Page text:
What sort of age were we living in, when all loyalties were abolished, except devotion to one man?
In Ma Bo's memoir, Blood Rest Sunset (1995), Bo has a friend and schoolmate named Lei Xia. They are initially very close—best friends one might say—and Xia stands up for him, even fighting on his behalf at one point. Bo writes him a letter, thanking him for his loyalty: "Our friendship, forged in a bloody struggle, will last forever" (53). Alas, that is not to be true. Bo is denounced as a counter-revolutionary and arrested. In chapter 16, which is arguably the one in which their relationship changes, the authorities ask Xia to give damning evidence against Bo. He's really given little choice, as the alternative, according to the political instructor, is to "wallow in the filth with him" (96). Xia is also in a difficult position because his father was a nationalist during the civil war, which means he is always under suspicion. The book is set during the Cultural Revolution when paranoia, suspicion, and mistrust were running rampant.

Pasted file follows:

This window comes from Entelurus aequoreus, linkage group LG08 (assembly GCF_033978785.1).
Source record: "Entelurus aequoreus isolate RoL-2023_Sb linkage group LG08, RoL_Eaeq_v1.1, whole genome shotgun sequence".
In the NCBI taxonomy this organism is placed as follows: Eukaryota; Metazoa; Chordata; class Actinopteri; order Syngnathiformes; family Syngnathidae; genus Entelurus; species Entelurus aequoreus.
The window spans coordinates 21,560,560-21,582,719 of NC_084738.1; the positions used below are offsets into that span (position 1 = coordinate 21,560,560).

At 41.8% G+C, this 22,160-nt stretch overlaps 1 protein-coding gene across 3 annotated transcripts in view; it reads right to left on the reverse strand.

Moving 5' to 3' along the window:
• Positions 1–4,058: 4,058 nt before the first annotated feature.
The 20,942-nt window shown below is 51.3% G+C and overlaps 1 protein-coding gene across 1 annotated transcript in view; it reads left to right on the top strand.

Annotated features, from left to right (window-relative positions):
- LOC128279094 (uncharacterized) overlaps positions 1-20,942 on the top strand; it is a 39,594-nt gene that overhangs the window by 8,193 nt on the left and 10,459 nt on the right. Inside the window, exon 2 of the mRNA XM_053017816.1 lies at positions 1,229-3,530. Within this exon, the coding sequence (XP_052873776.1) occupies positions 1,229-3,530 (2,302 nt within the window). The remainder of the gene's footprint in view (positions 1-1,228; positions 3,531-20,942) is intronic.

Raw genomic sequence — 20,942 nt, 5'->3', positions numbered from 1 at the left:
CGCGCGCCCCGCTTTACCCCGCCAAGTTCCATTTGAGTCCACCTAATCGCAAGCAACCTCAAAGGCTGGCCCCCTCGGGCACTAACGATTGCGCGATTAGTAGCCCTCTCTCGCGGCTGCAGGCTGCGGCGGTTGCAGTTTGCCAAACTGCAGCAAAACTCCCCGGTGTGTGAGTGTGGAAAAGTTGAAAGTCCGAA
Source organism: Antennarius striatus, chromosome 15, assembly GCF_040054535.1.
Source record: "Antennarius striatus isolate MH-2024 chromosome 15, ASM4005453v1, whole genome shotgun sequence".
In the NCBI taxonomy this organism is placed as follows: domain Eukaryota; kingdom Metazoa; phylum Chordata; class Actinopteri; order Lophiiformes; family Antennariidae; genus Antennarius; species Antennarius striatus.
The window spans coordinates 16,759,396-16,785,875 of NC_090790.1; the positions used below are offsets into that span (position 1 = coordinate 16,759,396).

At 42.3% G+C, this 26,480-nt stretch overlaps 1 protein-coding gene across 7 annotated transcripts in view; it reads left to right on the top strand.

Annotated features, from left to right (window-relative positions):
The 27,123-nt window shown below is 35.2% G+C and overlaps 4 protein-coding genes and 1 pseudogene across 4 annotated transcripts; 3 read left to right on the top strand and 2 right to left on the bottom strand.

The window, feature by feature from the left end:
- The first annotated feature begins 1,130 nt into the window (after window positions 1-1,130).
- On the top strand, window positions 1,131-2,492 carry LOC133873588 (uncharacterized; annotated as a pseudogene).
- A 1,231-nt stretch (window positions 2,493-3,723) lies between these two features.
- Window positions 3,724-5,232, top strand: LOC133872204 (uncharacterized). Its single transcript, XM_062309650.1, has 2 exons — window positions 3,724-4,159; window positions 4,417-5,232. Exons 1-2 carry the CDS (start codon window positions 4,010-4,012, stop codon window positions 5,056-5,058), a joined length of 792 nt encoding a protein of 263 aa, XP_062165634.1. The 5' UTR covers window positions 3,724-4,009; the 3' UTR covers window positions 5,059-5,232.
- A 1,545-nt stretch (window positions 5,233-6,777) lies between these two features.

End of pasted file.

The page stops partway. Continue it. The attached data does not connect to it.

Even though he agonizes over his decision, Xia, to protect himself, betrays and denounces his friend. With this, their friendship is broken. Bo is interrogated, tortured, and exiled. He is utterly alone, with even his own mother abandoning him. The book is very much about how the Communist party, personified by Mao, becomes more important than friends, family, and lovers, asking the people to sacrifice everything for the party.